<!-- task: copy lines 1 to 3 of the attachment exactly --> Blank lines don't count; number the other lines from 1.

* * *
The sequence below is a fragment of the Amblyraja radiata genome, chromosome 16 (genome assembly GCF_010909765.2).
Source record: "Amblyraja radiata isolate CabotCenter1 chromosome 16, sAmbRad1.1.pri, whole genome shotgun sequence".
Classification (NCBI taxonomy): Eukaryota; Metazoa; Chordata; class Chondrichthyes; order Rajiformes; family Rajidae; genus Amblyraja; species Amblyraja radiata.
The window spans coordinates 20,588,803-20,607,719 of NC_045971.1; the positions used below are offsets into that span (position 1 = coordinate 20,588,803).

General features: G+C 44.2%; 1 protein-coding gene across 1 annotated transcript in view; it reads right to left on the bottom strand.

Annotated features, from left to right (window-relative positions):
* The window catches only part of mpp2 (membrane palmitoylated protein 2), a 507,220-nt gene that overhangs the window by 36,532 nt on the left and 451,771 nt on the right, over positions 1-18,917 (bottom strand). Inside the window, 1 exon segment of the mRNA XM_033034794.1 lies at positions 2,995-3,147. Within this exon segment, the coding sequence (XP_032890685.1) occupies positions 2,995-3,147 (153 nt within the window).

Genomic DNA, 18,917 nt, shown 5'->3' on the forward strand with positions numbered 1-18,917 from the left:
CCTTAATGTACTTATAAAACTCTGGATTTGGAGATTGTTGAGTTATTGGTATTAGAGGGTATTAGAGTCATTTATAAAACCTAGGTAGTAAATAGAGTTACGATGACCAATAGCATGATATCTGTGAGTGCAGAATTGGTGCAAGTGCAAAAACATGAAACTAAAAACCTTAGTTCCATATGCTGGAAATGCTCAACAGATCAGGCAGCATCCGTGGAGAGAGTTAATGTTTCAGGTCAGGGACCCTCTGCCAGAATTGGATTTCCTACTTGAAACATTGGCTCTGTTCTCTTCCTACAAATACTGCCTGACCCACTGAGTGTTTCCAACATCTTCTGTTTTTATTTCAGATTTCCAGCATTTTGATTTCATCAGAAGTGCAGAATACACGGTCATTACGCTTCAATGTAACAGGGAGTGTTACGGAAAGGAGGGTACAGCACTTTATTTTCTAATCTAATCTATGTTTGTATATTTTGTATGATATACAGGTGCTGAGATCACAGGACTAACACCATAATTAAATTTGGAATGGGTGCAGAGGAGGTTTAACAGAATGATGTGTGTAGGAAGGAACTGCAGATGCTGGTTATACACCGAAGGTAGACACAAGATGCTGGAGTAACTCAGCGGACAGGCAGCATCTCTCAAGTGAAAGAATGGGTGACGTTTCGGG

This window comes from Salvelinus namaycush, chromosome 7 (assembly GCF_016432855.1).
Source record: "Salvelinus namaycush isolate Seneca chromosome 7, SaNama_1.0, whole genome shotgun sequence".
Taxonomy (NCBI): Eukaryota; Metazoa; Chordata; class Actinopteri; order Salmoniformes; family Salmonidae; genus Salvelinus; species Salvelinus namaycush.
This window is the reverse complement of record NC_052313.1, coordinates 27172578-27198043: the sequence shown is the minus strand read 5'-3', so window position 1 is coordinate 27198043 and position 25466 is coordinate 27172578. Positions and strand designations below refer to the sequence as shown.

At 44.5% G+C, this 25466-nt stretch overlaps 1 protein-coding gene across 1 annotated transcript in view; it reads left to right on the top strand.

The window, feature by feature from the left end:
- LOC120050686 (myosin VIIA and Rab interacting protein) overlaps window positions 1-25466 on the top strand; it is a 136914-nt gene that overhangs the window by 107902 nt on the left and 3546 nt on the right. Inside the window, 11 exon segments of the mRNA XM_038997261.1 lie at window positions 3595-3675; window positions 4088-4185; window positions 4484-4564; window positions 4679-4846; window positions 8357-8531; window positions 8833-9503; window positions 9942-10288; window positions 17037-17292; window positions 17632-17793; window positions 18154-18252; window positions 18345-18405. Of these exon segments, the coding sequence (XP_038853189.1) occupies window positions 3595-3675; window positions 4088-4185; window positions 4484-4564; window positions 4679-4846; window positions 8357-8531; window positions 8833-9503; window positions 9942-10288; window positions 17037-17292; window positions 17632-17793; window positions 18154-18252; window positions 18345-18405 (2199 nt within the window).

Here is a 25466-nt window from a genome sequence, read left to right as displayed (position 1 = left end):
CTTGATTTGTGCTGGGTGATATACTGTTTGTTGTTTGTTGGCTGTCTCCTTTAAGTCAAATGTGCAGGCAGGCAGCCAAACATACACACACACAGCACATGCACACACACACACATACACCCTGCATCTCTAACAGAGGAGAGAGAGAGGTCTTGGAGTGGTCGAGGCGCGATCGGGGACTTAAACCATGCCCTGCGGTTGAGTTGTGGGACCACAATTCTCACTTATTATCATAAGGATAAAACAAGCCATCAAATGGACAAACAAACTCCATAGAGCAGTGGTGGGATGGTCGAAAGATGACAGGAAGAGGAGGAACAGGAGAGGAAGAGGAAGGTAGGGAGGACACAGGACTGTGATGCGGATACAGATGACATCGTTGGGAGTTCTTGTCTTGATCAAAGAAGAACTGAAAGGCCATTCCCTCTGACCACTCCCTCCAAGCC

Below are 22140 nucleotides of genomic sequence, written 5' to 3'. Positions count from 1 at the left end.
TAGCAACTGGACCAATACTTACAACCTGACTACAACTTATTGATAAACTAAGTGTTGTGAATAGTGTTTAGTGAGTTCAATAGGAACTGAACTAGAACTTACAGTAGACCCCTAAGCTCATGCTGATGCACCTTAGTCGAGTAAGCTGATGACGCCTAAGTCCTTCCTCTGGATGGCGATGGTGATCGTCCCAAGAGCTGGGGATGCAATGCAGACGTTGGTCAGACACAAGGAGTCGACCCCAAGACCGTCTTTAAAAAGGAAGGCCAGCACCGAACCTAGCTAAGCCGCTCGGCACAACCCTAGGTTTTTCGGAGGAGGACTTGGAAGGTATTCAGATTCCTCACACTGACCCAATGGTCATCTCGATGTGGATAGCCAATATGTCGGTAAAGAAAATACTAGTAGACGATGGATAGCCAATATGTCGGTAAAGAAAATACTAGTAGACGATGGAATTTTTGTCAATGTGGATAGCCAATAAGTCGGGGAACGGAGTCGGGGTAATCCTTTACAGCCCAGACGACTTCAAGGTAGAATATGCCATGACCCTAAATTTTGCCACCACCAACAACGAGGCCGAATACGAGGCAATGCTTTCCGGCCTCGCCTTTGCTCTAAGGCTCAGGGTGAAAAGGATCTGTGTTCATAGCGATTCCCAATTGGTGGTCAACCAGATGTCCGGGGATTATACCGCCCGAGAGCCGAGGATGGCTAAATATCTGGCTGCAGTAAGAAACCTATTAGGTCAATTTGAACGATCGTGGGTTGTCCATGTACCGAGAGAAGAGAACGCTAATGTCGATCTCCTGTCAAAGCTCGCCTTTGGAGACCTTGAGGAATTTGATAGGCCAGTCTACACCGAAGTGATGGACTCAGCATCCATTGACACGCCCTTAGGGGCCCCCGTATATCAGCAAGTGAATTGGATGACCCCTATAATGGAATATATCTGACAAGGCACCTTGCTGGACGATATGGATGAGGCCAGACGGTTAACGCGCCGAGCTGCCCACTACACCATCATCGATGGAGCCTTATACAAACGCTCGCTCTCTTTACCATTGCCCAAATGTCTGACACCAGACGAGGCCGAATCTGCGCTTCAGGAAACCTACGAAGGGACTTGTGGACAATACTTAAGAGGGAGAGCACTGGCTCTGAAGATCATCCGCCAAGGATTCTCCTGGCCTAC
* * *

The sequence below is a fragment of the Amblyraja radiata genome, chromosome 16 (genome assembly GCF_010909765.2).
Source record: "Amblyraja radiata isolate CabotCenter1 chromosome 16, sAmbRad1.1.pri, whole genome shotgun sequence".
Classification (NCBI taxonomy): Eukaryota; Metazoa; Chordata; class Chondrichthyes; order Rajiformes; family Rajidae; genus Amblyraja; species Amblyraja radiata.